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Quick Gun Murugun is a western spoof with attitude, featuring outlandish songs, outrageous melodrama and crazy action sequences including a classic duel in a traffic jam. The film tells the story of Quick Gun Murugun - a South Indian karmic cowboy whose duty is to protect and cows. When faced with a world-conquering arch villain restaurant owner who wants to create the ultimate McDosa chain using beef, Quick Gun enters into an epic battle of vegetarianism vs. non-vegetarianism that spans time and space, from a small South Indian village to an Indian heaven and then finally to a cosmopolitan Mumbai across 15 years. Written by
Phat Phish Motion Pictures
I normally avoid watching movies in a cinema hall unless it is filled with special effects or something which demands a large screen and loud sounds. So here I was, entering a cinema hall to watch Quick Gun Murugun (QGM).
The problem with all comedies is that it has to grab you within the first 3 minutes. Attention is easy to grab, but difficult to retain. In action movies, you can step down the tempo with relief scenes or other movie making tricks, but with comedies, you cannot lose the tempo and you cannot rehash the same thing over and over again.
There is a simple plot of evil villain wanting to take over the world with a perfect dosa to keep the movie going, but it is not the soul.
From a viewer perspective, I felt that QGM lacked a vista. It is obviously noticeably that it is not a big budget movie, otherwise I suppose the film would have been panoramic and given me a more fulfilling cinema hall experience. It is a movie made for the sake of making movies and not money making. If the movie carries by word of mouth and does a Blair Witch Project and a sequel / prequel is approved, I would like to see film making passion increased exponentially - along with special effects, action and drama. But the special effects in the film is surprisingly good.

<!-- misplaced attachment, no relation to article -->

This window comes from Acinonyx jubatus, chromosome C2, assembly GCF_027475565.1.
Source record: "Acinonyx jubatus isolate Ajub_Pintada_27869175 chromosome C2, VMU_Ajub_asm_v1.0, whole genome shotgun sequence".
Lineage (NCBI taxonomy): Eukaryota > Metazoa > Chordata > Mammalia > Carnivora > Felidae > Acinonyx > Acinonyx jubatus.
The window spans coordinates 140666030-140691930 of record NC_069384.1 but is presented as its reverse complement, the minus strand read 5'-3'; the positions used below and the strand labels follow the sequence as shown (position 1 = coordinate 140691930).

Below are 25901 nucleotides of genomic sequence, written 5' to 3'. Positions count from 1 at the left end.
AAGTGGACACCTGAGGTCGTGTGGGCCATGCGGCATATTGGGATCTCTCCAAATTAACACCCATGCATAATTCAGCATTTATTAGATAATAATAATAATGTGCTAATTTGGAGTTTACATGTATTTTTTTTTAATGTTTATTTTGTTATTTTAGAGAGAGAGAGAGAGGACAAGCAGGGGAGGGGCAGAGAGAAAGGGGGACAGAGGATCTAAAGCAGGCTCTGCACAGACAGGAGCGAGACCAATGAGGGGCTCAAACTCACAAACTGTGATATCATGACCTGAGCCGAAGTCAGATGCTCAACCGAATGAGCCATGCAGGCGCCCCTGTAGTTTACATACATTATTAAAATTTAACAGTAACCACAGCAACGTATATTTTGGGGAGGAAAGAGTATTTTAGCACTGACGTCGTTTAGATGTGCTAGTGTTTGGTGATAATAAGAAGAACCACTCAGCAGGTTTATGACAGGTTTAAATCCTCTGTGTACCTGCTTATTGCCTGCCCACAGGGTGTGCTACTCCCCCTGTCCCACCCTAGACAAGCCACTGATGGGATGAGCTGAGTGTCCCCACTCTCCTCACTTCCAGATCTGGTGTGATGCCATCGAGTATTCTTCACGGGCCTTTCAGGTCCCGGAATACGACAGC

My overall impression of QGM was that an opportunity for making cult classic may be lost. The film showcases a director's love for making films and not money generating love. The script was brilliant in places but dragged in equal number of other instances. The acting was adequate, but did not make me love or hate the personalities. In some of the action sequences, the editing faults were a little too obvious to me.
The film focuses too much on the central characters, which is actually a good thing since you can devote more time and space with them, but I would have preferred a John Woo or a Wong Kar Wai or even the Sergio Leone treatment of the main characters. You need to be under the skin of these characters and empathise with them. I would also have personally preferred a more national flavour rather than limiting it to the south of India using the Bengali, Punjabi, Bihari and other fine Indian nuances.
The film was a light experience and as an after thought, made me want to watch more. These are the kind of carbon elements that the big producers should be focusing on. Not producing loud movies or having characters hamming in the name of comedy.
Somehow, the only line that remains imprinted in my mind and brings a wistful smile is "Lizzen no ..."
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